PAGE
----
For the first time, the Nicholas C. Mullins Award Committee includes a student member. The Mullins Award recognizes "an outstanding piece of scholarship by a graduate student in the general field of Science and Technology Studies."

After consulting with Council, I decided to add a student member to the committee for the following reasons:

Nicholas C. Mullins Award Committee: Sulfikar Amir (chair, Nanyang Technological U, Singapore), Abby Kinchy (Rensselaer, USA), Samuel Tettner (6S rep, Mahindra United World College, India), Claire Waterton (Lancaster U, UK)

Deadline!: nominate candidates for Council and President

As I described last month, Council now selects nominees for new Council members and the new President. Claire Waterton (Lancaster U, UK) is managing the process for identifying candidates for Council. I am managing the process for identifying candidates for President. We will complete the work soon.

Please suggest here potential candidates, including yourself, for Council, President, or both. To aid Council in its deliberations, include a brief description of each candidate's qualifications.

2nd chance!: nominate speakers for the Joint Presidential Plenary

"What Is STS For? What Are STS scholars For?: Mapping STS Today" is the title of the opening Joint Presidential Plenary in Buenos Aires.  

24 STS scholars (12 each from 4S and ESOCITE) will have 3 minutes each to respond to these prompts by describing what they do, how and why they do it, and what they seek to accomplish in the process. Speakers will present in one of the three official languages, accompanied by slides translating their presentations into the other two languages.

Here's your second chance to suggest to me one or more potential 4S presenters (other than yourself) who can share a line of STS scholarship that you find valuable, and do so powerfully, passionately, and persuasively.  Although not essential, I welcome your identifying yourself so I know from where the suggestion comes. I am seeking counsel from many directions.


Go to Paris April 17-20 for Ethnografilm, sponsored by 4S!

Come to Buenos Aires August 20-23 for the joint ESOCITE/4S annual meeting!  (And bring your books to display and donate to the silent auction--to support student travel).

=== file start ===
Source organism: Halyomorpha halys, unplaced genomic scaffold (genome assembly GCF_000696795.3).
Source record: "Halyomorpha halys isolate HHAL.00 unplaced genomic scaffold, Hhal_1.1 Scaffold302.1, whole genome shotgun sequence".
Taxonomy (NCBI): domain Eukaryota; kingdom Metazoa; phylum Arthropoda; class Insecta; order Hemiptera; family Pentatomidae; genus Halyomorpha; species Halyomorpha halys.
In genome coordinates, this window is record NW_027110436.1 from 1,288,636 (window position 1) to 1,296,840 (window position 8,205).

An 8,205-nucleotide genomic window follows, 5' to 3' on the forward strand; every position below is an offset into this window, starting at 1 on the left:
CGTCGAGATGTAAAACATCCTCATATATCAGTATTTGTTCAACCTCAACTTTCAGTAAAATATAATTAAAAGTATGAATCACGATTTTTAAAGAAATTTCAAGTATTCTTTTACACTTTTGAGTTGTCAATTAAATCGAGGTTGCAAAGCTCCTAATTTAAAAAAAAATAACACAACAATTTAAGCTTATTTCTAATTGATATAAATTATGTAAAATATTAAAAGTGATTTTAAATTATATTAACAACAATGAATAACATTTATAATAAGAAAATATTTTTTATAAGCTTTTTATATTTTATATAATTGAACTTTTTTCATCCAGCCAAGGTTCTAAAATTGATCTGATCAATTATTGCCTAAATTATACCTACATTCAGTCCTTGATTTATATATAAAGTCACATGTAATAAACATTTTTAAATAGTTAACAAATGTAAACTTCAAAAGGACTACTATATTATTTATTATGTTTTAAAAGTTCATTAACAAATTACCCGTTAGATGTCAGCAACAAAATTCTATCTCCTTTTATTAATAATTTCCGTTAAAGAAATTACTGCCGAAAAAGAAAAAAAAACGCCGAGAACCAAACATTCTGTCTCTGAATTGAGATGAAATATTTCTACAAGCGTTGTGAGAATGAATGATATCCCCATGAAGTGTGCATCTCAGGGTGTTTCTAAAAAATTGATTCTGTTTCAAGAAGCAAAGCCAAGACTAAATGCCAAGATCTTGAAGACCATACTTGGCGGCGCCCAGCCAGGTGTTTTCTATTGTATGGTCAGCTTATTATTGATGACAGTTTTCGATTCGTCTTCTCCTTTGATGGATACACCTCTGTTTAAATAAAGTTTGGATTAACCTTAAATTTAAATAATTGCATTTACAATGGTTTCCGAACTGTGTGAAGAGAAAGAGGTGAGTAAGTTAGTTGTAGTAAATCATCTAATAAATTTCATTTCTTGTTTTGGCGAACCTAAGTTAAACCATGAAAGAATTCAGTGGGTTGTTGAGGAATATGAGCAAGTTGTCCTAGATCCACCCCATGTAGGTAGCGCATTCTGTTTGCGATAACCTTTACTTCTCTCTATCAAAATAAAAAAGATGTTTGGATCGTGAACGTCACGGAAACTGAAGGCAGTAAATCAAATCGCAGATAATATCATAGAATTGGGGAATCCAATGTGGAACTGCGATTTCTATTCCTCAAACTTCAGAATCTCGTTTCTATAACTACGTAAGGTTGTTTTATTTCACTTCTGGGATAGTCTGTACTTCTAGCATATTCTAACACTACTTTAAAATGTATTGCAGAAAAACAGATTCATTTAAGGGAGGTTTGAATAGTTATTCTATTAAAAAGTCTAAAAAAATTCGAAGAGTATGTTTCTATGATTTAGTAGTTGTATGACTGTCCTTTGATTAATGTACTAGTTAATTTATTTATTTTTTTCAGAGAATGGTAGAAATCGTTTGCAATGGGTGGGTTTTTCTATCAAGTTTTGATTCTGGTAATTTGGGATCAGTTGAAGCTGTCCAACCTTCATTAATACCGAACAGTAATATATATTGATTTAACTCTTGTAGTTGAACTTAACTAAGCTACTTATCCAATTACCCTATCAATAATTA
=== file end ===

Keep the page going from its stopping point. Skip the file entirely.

Gary Downey


Introduction to Latin American STS, Part One

Updated: January 10 2014

4S going south for the first time in its history is, above all, an opportunity for members to engage with a long, rich, and fruitful tradition of Science and Technology Studies in Latin America. In this message, and following a historical account proposed by Kreimer et al.1 , I would like to offer you a short account of the beginning of this tradition, which we could arbitrarily situate in the 1960s. In order to organize this story, we could say that the beginning of STS in Latin America revolved around three actions in which academics were involved: (1) to make visible local scientists and their contexts; (2) to criticize lineal models of innovation, and (3) to recognize the limitations of mainstream social theories of science. As in other places, the origins of the field can be thought of as a continuum of individual (and institutional) interventions to transform reality, a conviction that many – in science and beyond – seem to have shared at that time.

Making visible Latin American science required academics (most of them historians) to highlight the life and work of preeminent local scientists (such as Oswaldo Cruz in Brazil and Bernardo Houssay in Argentina), focusing on their talent and vision. Others studied the institutional context and social conditions for science to develop, producing an externalist perspective that was complemented by scholars, such as José Babini in Argentina and Eli de Gortari in Mexico, who studied disciplines and gave birth to an internalist approach to science and technology. Both perspectives relied on theoretical frameworks proposed in the central countries.

At the same time, some engineers and scientists engaged in criticizing the lineal model of innovation and introduced a new vocabulary to deal with the role of science and technology in the area. What is now known as Pensamiento Latinoamericano en Ciencia, Tecnología y Sociedad (PLACTS)2 – Latin American School on Science, Technology and Society – explored topics such as ‘national projects’, ‘implicit and explicit policies’, ‘technological styles’, and ‘technological packages’ among others, with which they attempted to describe how science and technology had unfolded in Latin America. Amílcar Herrera, Jorge Sábato and Oscar Vasavksy (Argentina), José Leite Lopes (Brasil), Miguel Wionczek (Mexico), Francisco Sagasti (Peru), Máximo Halty Carrere (Uruguay), and Marcel Roche (Venezuela) are only a few of the scholars of this school of thought, which was more interested in action than in academia. Because of that, many of them played key roles in the development of national systems of research in their countries.